“Choose your mentors based on who you want to be. Mentors can reflect where you want to go, they can create access for you, and give you guidance as you plan your own personal development.” – Ranu Gupta
Having a mentor offers many positive benefits, including helping you develop new skills, speed up your progression at your company, and gain insight into how to navigate office politics. But in a sea of professionals, how exactly do you find an amazing mentor and convince them to help you? Here are seven tips to help.
1. Make a List of Potential Mentors
Choosing the right person is probably the biggest factor as to whether or not they’ll accept your request. Most people want mentors who exemplify their vision of success: well-known business leaders, entrepreneurs, developers, and activists. Chances are though, those people are busy or unavailable, so don’t be surprised or take it personally if they say no.
Instead, make a list of “ordinary” people whom you respect and feel comfortable speaking freely with. They don’t have to be a household name in order to be a good mentor. Anyone with experience and wisdom you can learn from can make a great mentor. The important thing is that they’re someone you trust and whose constructive feedback you’re willing to integrate with an open mind.
2. Consider Someone Who’s Not on Your Team
While you can find mentors in your direct chain of command (e.g. your manager or your manager’s manager), it’s best to have someone outside of your team mentor you so they can supplement the guidance and development your leader is already providing.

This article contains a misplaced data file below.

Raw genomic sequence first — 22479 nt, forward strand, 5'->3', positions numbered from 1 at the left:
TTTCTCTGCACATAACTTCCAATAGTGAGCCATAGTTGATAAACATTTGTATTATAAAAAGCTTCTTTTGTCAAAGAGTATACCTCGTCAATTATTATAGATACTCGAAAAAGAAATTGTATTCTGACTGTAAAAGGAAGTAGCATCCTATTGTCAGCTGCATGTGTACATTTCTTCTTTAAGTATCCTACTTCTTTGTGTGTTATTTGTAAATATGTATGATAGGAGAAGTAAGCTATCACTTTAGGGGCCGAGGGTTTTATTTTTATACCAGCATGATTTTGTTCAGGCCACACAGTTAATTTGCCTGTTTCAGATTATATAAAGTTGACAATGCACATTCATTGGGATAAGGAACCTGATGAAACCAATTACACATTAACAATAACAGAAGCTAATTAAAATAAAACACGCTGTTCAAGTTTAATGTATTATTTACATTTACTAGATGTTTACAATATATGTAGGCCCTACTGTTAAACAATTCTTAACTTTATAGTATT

3. Make Your Request in Person
Asking someone to be your mentor is very personal, so it’s best to do it face-to-face or at least over the phone instead of email. If you have the opportunity to chat over coffee, you can better state your case and address concerns if any arise.
4. Explain Why You Want Them for a Mentor and What You Hope to Gain from the Experience
Share why you’re specifically asking that person to be your mentor. You don’t have to stroke their ego, but it is important to demonstrate that you respect who they are and value their expertise. One way to do this is by sharing a story of theirs that resonated with you and what you learned from it. Or, you could explain how their career mirrors your desired career path and what you would like to learn from them. If you have other interests or hobbies in common, be sure to mention them, but be clear that what you’re looking for is advice and guidance, not a new best friend or someone to do your work for you.
5. Come to the Table with How Much Time and Attention You Think You’ll Need
Provide a realistic estimate of how much time and attention you think the mentoring relationship will require, being sensitive to the fact that your prospective mentor is likely busy with their own projects. It may also help to suggest a format. For example, you might request meeting an hour for lunch every other week.
6. Don’t Push
If you get the vibe the person you’re asking feels uncomfortable or pressured by your request, back off. If you force them into it, you won’t get the best experience anyway. It’s better to go back to the drawing board and consider someone else who is fully committed to helping you out.
Once you've landed a great mentor, do what you can to keep the relationship strong, and remember that it's as much about what you put into it as what the mentor brings. Thinking through and articulating what you want to learn from the experience as well as what you want the format to look like will demonstrate your pro-activeness and professionalism. It will also help you and your mentor recognize when you’ve reached new milestones toward achieving your goals.